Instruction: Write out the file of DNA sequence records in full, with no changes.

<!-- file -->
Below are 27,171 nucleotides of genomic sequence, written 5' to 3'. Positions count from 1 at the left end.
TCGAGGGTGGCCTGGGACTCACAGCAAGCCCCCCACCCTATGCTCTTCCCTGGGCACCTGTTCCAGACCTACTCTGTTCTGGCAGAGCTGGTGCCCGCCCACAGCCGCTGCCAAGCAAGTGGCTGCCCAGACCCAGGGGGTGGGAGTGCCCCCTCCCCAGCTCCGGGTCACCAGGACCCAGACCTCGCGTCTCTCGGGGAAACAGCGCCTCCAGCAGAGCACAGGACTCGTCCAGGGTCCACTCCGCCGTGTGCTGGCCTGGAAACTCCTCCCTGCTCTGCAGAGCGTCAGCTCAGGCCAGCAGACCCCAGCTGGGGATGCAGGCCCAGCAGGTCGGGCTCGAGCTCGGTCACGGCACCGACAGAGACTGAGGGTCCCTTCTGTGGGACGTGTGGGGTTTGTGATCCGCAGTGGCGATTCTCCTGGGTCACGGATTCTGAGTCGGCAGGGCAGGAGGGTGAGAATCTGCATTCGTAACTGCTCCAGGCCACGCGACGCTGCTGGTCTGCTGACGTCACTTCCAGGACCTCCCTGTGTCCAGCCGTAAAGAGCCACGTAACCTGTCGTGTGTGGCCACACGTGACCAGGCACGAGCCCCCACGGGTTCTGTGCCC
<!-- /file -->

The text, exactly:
Below are 27,171 nucleotides of genomic sequence, written 5' to 3'. Positions count from 1 at the left end.
TCGAGGGTGGCCTGGGACTCACAGCAAGCCCCCCACCCTATGCTCTTCCCTGGGCACCTGTTCCAGACCTACTCTGTTCTGGCAGAGCTGGTGCCCGCCCACAGCCGCTGCCAAGCAAGTGGCTGCCCAGACCCAGGGGGTGGGAGTGCCCCCTCCCCAGCTCCGGGTCACCAGGACCCAGACCTCGCGTCTCTCGGGGAAACAGCGCCTCCAGCAGAGCACAGGACTCGTCCAGGGTCCACTCCGCCGTGTGCTGGCCTGGAAACTCCTCCCTGCTCTGCAGAGCGTCAGCTCAGGCCAGCAGACCCCAGCTGGGGATGCAGGCCCAGCAGGTCGGGCTCGAGCTCGGTCACGGCACCGACAGAGACTGAGGGTCCCTTCTGTGGGACGTGTGGGGTTTGTGATCCGCAGTGGCGATTCTCCTGGGTCACGGATTCTGAGTCGGCAGGGCAGGAGGGTGAGAATCTGCATTCGTAACTGCTCCAGGCCACGCGACGCTGCTGGTCTGCTGACGTCACTTCCAGGACCTCCCTGTGTCCAGCCGTAAAGAGCCACGTAACCTGTCGTGTGTGGCCACACGTGACCAGGCACGAGCCCCCACGGGTTCTGTGCCC